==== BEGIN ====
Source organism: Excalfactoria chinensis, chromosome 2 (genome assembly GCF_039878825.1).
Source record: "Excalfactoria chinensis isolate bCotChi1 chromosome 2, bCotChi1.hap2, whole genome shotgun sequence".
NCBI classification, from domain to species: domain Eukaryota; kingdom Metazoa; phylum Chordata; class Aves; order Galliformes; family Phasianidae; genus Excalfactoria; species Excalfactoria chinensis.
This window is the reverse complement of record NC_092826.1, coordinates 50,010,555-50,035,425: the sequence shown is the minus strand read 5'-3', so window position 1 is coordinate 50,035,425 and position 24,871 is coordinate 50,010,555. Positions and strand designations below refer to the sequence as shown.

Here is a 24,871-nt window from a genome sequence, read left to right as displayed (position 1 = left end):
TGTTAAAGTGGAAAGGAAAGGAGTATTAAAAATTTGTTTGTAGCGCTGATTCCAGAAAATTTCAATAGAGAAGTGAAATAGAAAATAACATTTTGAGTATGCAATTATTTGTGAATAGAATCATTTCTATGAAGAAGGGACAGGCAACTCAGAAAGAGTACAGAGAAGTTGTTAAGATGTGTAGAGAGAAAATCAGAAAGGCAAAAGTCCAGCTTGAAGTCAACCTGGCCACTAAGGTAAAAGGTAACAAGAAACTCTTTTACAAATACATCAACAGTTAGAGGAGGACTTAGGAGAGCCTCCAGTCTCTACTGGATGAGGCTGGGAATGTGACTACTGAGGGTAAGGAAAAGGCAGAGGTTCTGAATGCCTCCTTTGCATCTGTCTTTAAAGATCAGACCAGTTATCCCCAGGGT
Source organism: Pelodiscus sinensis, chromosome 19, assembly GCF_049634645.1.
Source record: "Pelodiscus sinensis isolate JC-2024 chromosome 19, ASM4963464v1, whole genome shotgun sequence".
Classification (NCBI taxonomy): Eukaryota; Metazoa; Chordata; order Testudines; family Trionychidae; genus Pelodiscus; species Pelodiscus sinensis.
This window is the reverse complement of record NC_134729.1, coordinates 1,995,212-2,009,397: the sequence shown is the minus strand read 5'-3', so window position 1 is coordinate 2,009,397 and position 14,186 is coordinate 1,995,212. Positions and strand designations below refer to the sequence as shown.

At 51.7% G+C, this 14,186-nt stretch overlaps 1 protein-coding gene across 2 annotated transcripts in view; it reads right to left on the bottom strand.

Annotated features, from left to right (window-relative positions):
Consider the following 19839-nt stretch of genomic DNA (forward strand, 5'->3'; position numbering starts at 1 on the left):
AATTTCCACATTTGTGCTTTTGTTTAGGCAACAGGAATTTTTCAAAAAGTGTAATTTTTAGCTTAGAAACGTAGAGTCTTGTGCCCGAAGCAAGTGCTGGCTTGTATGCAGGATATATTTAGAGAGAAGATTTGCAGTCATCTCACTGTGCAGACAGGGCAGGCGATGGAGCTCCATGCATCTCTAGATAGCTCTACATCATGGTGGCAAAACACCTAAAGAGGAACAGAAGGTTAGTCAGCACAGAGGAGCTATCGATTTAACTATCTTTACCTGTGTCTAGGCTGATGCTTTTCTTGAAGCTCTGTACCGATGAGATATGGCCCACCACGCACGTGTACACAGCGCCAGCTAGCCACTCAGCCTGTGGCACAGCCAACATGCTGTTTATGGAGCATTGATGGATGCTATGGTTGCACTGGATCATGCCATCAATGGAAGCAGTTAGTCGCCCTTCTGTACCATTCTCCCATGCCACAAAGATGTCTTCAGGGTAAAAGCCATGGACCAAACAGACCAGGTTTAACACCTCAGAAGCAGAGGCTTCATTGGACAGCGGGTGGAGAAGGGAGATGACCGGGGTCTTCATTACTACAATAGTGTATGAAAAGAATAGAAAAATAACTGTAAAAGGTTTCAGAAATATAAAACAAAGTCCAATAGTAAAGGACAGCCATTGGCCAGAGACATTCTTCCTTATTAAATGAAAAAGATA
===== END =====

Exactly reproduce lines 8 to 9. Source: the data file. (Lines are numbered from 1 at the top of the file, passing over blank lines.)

Source record: "Pelodiscus sinensis isolate JC-2024 chromosome 19, ASM4963464v1, whole genome shotgun sequence".
Classification (NCBI taxonomy): Eukaryota; Metazoa; Chordata; order Testudines; family Trionychidae; genus Pelodiscus; species Pelodiscus sinensis.